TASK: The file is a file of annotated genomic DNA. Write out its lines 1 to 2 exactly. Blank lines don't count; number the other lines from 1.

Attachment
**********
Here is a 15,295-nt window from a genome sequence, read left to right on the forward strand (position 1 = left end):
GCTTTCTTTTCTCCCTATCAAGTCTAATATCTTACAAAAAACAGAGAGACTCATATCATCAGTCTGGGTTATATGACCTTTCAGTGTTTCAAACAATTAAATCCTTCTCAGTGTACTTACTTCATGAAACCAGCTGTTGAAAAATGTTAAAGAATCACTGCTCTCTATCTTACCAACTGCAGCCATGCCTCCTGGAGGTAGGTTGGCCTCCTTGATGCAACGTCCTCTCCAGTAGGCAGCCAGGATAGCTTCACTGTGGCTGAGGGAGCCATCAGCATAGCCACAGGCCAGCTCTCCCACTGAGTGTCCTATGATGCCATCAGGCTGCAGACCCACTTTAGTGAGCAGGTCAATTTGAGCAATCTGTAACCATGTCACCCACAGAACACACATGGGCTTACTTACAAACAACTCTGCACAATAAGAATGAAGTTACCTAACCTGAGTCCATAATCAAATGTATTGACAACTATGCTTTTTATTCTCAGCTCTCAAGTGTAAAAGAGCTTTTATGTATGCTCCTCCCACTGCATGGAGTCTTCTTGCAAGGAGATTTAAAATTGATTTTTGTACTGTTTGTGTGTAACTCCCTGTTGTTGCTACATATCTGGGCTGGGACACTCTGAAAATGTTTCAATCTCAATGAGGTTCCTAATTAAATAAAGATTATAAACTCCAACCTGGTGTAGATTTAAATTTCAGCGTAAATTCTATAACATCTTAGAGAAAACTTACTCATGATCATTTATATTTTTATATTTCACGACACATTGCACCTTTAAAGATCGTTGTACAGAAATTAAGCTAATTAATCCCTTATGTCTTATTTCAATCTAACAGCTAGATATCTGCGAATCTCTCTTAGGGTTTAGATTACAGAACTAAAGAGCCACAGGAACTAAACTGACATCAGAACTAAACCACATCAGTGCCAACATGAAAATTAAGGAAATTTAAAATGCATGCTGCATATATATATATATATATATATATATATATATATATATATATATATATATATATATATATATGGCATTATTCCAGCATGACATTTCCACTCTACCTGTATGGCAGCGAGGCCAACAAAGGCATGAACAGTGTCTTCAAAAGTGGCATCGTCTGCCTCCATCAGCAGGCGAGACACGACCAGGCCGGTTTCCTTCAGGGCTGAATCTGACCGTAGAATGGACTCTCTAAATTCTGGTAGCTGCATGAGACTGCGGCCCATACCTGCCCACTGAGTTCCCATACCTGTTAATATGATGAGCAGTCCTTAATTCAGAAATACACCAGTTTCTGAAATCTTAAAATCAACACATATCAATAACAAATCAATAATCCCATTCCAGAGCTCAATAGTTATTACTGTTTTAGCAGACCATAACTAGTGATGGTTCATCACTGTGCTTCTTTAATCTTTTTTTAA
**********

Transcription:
Here is a 15,295-nt window from a genome sequence, read left to right on the forward strand (position 1 = left end):
GCTTTCTTTTCTCCCTATCAAGTCTAATATCTTACAAAAAACAGAGAGACTCATATCATCAGTCTGGGTTATATGACCTTTCAGTGTTTCAAACAATTAAATCCTTCTCAGTGTACTTACTTCATGAAACCAGCTGTTGAAAAATGTTAAAGAATCACTGCTCTCTATCTTACCAACTGCAGCCATGCCTCCTGGAGGTAGGTTGGCCTCCTTGATGCAACGTCCTCTCCAGTAGGCAGCCAGGATAGCTTCACTGTGGCTGAGGGAGCCATCAGCATAGCCACAGGCCAGCTCTCCCACTGAGTGTCCTATGATGCCATCAGGCTGCAGACCCACTTTAGTGAGCAGGTCAATTTGAGCAATCTGTAACCATGTCACCCACAGAACACACATGGGCTTACTTACAAACAACTCTGCACAATAAGAATGAAGTTACCTAACCTGAGTCCATAATCAAATGTATTGACAACTATGCTTTTTATTCTCAGCTCTCAAGTGTAAAAGAGCTTTTATGTATGCTCCTCCCACTGCATGGAGTCTTCTTGCAAGGAGATTTAAAATTGATTTTTGTACTGTTTGTGTGTAACTCCCTGTTGTTGCTACATATCTGGGCTGGGACACTCTGAAAATGTTTCAATCTCAATGAGGTTCCTAATTAAATAAAGATTATAAACTCCAACCTGGTGTAGATTTAAATTTCAGCGTAAATTCTATAACATCTTAGAGAAAACTTACTCATGATCATTTATATTTTTATATTTCACGACACATTGCACCTTTAAAGATCGTTGTACAGAAATTAAGCTAATTAATCCCTTATGTCTTATTTCAATCTAACAGCTAGATATCTGCGAATCTCTCTTAGGGTTTAGATTACAGAACTAAAGAGCCACAGGAACTAAACTGACATCAGAACTAAACCACATCAGTGCCAACATGAAAATTAAGGAAATTTAAAATGCATGCTGCATATATATATATATATATATATATATATATATATATATATATATATATATATATATATATATGGCATTATTCCAGCATGACATTTCCACTCTACCTGTATGGCAGCGAGGCCAACAAAGGCATGAACAGTGTCTTCAAAAGTGGCATCGTCTGCCTCCATCAGCAGGCGAGACACGACCAGGCCGGTTTCCTTCAGGGCTGAATCTGACCGTAGAATGGACTCTCTAAATTCTGGTAGCTGCATGAGACTGCGGCCCATACCTGCCCACTGAGTTCCCATACCTGTTAATATGATGAGCAGTCCTTAATTCAGAAATACACCAGTTTCTGAAATCTTAAAATCAACACATATCAATAACAAATCAATAATCCCATTCCAGAGCTCAATAGTTATTACTGTTTTAGCAGACCATAACTAGTGATGGTTCATCACTGTGCTTCTTTAATCTTTTTTTAA